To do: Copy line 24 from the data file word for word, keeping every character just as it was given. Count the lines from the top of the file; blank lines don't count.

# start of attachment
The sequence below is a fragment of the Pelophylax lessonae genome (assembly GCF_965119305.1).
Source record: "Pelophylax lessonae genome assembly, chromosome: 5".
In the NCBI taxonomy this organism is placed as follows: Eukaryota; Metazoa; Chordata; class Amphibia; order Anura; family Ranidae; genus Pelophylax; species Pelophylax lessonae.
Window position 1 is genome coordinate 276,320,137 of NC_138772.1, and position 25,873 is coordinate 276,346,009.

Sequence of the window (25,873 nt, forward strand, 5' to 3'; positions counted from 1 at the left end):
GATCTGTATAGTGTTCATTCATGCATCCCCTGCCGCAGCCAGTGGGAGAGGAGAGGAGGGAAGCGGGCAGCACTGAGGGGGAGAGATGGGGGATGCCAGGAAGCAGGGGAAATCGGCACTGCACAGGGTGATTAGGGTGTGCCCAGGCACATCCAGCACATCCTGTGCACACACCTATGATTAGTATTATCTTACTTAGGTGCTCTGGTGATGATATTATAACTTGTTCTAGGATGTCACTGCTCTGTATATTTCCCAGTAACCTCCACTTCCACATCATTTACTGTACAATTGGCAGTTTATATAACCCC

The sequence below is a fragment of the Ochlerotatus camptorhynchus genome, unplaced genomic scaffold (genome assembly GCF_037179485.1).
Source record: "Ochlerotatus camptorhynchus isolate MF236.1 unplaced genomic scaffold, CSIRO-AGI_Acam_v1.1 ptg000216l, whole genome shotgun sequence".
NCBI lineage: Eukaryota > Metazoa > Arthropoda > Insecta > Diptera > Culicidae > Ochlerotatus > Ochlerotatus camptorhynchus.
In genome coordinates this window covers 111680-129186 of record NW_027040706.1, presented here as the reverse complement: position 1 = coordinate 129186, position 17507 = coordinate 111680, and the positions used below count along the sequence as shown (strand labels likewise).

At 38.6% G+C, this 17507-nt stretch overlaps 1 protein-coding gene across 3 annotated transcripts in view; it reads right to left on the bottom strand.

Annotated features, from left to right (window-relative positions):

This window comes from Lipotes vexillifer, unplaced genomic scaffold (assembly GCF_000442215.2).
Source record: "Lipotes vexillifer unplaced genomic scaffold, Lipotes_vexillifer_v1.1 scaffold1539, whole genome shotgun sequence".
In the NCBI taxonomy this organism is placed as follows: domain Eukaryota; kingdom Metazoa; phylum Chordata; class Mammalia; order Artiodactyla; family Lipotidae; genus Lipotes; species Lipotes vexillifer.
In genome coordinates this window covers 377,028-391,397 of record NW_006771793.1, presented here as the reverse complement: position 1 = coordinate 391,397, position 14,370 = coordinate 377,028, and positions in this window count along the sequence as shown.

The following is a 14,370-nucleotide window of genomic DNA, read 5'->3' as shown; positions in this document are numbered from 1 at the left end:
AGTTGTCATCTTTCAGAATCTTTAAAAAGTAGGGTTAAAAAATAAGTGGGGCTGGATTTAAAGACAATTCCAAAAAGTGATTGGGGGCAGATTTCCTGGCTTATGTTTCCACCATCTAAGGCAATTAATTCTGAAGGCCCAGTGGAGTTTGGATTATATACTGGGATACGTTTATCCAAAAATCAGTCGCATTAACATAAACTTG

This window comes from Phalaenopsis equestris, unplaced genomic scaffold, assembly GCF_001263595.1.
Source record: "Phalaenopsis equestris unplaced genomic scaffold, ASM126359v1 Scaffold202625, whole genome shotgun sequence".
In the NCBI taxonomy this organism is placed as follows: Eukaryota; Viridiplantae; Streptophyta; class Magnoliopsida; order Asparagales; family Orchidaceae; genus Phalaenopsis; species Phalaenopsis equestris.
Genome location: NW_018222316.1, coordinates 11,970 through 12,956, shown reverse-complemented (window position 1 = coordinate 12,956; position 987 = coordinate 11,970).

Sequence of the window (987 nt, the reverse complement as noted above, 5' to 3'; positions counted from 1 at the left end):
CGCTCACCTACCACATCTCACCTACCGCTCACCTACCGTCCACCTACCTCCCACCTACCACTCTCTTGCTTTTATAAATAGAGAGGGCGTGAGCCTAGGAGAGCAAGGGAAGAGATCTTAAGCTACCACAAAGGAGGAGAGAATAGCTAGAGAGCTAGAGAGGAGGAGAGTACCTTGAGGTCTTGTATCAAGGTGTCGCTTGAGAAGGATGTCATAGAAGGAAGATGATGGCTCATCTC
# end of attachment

CGCTCACCTACCACATCTCACCTACCGCTCACCTACCGTCCACCTACCTCCCACCTACCACTCTCTTGCTTTTATAAATAGAGAGGGCGTGAGCCTAGGAGAGCAAGGGAAGAGATCTTAAGCTACCACAAAGGAGGAGAGAATAGCTAGAGAGCTAGAGAGGAGGAGAGTACCTTGAGGTCTTGTATCAAGGTGTCGCTTGAGAAGGATGTCATAGAAGGAAGATGATGGCTCATCTC